If the word "icons" is defined as "sinners," who are the identified icons in Canto VII of Dante's Inferno by Dante Alighieri?

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Lori Steinbach eNotes educator| Certified Educator

I can certainly appreciate your frustration as you try to work through this rather complicated work, but I suspect you will recognize the answer to your question when you read it here and actually know more than you are giving yourself credit for knowing.

It is true that by the teacher's first definition of "icon" (famous people used as an example), you would naturally begin looking for proper nouns--particular people who have names and are famous. If you concentrate more on the second definition, "sinners," and couple it with the idea of sinners used as examples, I think you would be able to identify four specific groups of people who are both identified as sinners and used by Virgil and Dante as examples of behaviors which are not acceptable.

Dante's Inferno by Dante Alighieri is divided into "cantos," and Canto VII is set primarily in the fourth circle of Hell. The four kinds of sinners are found in pairs, and in both cases they are engaged in completely futile pursuits, an ironic and  visual indication of their eternal punishment.

The first group who is acting out their eternal punishment includes the Avaricious and the Prodigal. The Avaricious are those whose lives were consumed with greed and acquisition; the Prodigal are those who lived their lives spending recklessly. These sins probably represent something more than just money; think of them as being either hoarders of the things they had to offer the world or squanderers who wasted their talents and gifts. They are, of course, connected because there is a kind of polarity to their sins. The hoarders have to pull heavy weights toward themselves (an appropriate move for hoarders) while the wastrels are forced to push heavy weights away from themselves with their chests. It is a painful and futile exercise, made worse by their constant yelling at each other.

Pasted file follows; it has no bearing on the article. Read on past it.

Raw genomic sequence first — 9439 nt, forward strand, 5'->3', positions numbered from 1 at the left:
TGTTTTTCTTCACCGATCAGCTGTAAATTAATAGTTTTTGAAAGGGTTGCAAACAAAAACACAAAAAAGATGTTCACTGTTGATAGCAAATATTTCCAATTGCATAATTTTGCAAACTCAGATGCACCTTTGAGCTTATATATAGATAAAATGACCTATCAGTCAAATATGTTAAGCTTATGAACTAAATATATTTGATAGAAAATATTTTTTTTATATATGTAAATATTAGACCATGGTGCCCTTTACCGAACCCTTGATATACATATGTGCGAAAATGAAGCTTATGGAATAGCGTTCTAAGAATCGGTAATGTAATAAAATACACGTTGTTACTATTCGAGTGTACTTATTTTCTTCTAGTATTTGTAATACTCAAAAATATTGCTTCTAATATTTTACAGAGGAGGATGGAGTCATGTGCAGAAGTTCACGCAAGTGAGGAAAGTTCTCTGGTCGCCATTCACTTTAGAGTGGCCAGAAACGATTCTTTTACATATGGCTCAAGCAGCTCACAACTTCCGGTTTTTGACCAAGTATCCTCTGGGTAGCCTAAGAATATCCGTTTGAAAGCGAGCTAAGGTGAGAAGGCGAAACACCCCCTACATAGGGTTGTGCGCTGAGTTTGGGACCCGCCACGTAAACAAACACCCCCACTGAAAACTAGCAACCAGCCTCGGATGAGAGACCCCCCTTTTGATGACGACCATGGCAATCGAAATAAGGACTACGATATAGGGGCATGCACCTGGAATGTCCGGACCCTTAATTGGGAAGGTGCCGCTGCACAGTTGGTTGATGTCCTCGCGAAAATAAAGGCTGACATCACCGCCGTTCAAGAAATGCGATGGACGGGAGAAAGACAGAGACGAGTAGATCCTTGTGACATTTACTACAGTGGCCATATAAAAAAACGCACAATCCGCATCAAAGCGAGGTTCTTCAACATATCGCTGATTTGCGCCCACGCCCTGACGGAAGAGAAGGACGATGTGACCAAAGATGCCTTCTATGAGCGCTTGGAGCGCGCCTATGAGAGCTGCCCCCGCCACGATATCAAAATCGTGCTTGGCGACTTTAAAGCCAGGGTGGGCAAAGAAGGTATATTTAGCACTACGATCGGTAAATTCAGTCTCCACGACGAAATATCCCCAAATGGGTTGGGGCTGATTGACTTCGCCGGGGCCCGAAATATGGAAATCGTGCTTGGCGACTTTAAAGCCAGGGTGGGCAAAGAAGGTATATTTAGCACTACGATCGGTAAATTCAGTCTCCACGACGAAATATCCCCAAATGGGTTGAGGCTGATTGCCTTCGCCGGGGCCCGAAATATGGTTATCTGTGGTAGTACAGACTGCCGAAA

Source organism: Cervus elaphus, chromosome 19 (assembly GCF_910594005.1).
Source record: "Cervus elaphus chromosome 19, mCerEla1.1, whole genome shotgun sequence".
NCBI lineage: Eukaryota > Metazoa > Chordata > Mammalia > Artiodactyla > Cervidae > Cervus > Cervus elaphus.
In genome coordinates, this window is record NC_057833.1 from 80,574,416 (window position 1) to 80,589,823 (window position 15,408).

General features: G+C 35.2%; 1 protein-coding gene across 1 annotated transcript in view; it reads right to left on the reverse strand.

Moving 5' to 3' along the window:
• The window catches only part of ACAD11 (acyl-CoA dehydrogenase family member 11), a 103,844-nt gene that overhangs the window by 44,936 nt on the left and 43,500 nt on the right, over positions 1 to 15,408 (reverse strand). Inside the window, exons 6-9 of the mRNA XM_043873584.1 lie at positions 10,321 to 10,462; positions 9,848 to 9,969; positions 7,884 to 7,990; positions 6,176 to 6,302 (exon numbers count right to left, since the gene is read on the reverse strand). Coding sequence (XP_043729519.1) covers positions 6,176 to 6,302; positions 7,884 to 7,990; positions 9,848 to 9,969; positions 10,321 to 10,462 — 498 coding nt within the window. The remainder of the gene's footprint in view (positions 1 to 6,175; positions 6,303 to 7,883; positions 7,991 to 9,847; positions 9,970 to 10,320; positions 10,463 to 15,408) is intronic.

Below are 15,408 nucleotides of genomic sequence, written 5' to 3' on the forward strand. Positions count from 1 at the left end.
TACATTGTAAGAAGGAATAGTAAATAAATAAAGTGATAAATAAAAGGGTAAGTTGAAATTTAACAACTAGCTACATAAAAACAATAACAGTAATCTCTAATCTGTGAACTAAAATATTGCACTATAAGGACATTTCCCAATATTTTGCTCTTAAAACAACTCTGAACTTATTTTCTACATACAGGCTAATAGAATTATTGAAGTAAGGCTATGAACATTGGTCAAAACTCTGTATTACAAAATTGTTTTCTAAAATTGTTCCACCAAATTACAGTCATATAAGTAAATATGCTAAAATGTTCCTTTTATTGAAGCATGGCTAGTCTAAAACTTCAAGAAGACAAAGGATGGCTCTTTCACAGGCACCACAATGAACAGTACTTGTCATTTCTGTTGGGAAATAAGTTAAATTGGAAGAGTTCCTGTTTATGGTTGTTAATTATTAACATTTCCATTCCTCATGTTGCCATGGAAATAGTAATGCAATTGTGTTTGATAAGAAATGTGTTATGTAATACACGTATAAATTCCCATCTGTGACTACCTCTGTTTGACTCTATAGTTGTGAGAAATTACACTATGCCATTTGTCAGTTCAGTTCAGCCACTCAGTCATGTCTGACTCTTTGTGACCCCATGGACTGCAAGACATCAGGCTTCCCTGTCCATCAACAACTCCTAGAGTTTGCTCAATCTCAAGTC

Dante notices that some of them appear to be priests (are tonsured), and Virgil confirms that this is so. As usual in this work, the church is not shown in a positive light. Dante wishes he could identify some of the clerics specifically, but Virgil says:

the undiscerning life that made them filthy

now renders them unrecognizable.

The Avaricious and the Prodigal, and particularly the clerics among them, are literally filthy sinners.

When Dante and Virgil leave the fourth circle and head to the fifth, they have to cross the black waters of the river Styx. On their journey, Dante sees some people that he discovers are also sinners living out their eternal punishment. These people are wrestling around in the mud and the muck, but they are not obviously not wrestling for fun or sport. Instead, they are literally trying to kill one another as violently as possible. It is not surprising that Virgil identifies them as the Wrathful, obviously those who spent their lives full of contention and anger.

An amused Virgil adds that there is a second group kind of hiding (or more accurately, pouting) under the mud and the muck. This group, he says, are the Sullen, those who spent their lives in resentful silence, taking absolutely no pleasure in life. Their punishment is to recite hymns as they remain submerged in the mud; the result, obviously, is nothing but ineffectual glugs and gurgles.

All four of these icons (types of sinners) are being punished in ways that are specific to their sins, and Dante clearly intends for them to serve as examples to us all: Beware! The same fate awaits all who commit these sins.

Hope this helps!

Read the study guide:
Dante's Inferno

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